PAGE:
Sunday, May 23, 2010

Not for the Metrosexual

I'm not your metrosexual male**, in fact far from it.  I do have male friends that approach getting their hair cut from the same perspective as my female friends heading to their salon for a cut and perm. There are certainly some men-only and mixed shops to fulfill that need such as State Street Barbers in Chicago.  Even in smaller towns you likely will find something with a lot of added show (try Tim's barber shop). 

If on the other hand you are willing to go with something less than a "stylist" and take the opportunity to check the back corners of the inner city and suburbs you may still be able to find one of the dwindling number of traditional barbers, though it is getting a little harder as few young men or women are willing to pursue a career in a one-chair barber shop.  I have managed to find a couple of favorites, depending on my location.

Pictured above is the Third One Barber Shop in Estes Park, my usual spot for a hair cut when I'm in the mountains.  It is truly the classic, old time, small town barber shop where  Field and Stream is neatly stacked  next to the Playboys.  My neck is snugly wrapped, hair efficiently cut, and then a vacuum brush run over my head before unwrapping my neck so that I don't have itchy hairs in my neck the rest of the day.  The attitude is relaxed and the talk easy, and the tab is only $12 with tip.

** "The typical metrosexual is a young man with money to spend, living in or within easy reach of a metropolis – because that's where all the best shops, clubs, gyms and hairdressers are. He might be officially gay, straight or bisexual, but this is utterly immaterial because he has clearly taken himself as his own love object and pleasure as his sexual preference. Particular professions, such as modeling, waiting tables, media, pop music and, nowadays, sport, seem to attract them but, truth be told, like male vanity products and herpes, they're pretty much everywhere. For some time now, old-fashioned (re)productive, repressed, unmoisturized heterosexuality has been given the pink slip by consumer capitalism. The stoic, self-denying, modest straight male didn't shop enough (his role was to earn money for his wife to spend), and so he had to be replaced by a new kind of man, one less certain of his identity and much more interested in his image – that's to say, one who was much more interested in being looked at (because that's the only way you can be certain you actually exist). A man, in other words, who is an advertiser's walking wet dream."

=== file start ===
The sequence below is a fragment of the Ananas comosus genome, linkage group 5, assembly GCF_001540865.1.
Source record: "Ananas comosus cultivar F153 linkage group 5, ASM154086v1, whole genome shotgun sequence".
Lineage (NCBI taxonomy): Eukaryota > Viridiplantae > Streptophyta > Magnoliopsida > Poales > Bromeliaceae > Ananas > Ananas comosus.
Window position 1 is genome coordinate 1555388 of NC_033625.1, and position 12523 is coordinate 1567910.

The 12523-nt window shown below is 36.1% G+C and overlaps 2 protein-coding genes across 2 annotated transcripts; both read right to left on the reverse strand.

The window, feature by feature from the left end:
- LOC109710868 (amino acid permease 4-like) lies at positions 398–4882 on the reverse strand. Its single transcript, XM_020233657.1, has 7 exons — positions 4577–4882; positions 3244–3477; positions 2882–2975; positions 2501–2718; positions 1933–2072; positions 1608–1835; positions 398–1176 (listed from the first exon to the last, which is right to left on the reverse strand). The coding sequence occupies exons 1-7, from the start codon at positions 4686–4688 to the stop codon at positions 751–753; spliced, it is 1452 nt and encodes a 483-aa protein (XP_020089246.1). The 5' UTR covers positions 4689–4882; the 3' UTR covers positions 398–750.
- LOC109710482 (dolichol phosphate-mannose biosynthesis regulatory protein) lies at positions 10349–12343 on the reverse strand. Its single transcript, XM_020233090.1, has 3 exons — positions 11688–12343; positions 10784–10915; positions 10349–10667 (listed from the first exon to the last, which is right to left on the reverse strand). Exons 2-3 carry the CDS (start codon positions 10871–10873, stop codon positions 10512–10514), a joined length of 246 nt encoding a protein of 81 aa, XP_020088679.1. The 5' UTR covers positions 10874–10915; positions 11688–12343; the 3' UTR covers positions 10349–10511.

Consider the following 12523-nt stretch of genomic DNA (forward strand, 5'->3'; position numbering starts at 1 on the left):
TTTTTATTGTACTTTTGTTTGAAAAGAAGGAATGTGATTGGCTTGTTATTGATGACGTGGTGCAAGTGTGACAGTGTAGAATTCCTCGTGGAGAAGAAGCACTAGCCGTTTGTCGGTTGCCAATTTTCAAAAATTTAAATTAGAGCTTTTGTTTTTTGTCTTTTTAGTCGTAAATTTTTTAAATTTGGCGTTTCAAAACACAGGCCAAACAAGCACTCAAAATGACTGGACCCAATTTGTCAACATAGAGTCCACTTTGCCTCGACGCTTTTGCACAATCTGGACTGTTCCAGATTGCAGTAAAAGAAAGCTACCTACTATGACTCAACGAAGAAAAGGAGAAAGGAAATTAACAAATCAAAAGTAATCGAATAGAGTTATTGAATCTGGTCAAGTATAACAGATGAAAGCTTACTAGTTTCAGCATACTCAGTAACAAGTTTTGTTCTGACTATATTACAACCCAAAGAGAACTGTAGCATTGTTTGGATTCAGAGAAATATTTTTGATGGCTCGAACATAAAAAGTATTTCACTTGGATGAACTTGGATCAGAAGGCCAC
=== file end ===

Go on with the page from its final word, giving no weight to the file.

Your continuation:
- Salon Magazine

Saturday, May 22, 2010

A 9,000 Page Roman-fleuve

I was this past Christmas damned to spend endless weekends and late nights reading book after book about events of the Royal Navy during the Napoleonic wars.  My daughter-in-law gave me the first in this series of 20 historical novels, and after reading it I was, so-to-speak, unable to not proceed to purchase the other 19 1/2 books in the series and displace many other books awaiting my attention.

The roman-fleuve (French, literally "river-novel") refers to an extended sequence of novels of which the whole acts as a commentary for a society or an epoch, and which continually deals with a central character, community or a saga within a family. The river metaphor implies a steady, broad dynamic lending itself to a perspective. Each volume makes up a complete novel by itself, but the entire cycle exhibits unifying characteristics.

Such is Patrick O'Brien's Aubrey–Maturin series of novels set in the Royal Navy during the Napoleonic Wars.  Each of these books starts and finishes with two friends, English Naval Captain Jack Aubrey and the Irish–Catalan physician/naturalist/intelligence operative Stephen Maturin, who when not eating, drinking, or playing their violin and chello take part in historically accurate accounts of British Naval actions.  The 20-novel series is a well-researched and highly detailed portrayal of early 19th century life, in particular life related to the Royal Navy, with authentic and evocative language and, I might add, occasional examples of early 19th century European medicine.

Throughout the series, the author-narrator employs the same idioms and vocabulary as the characters would have used during their times, and his characters probably would have conversed easily with those of Jane Austin.  In addition to this period language, O'Brian tends to use naval jargon with no translation for the reader. This combination of the historical-voice narration and naval terms is daunting at first (at least to me); but it seems that this "total immersion" effect takes hold quickly.  Sometimes, O'Brian explains (to we nautical and historical neophyte readers) these terms by having Mautrin tutored in these matters either by Jack Aubrey or some other seasoned seaman.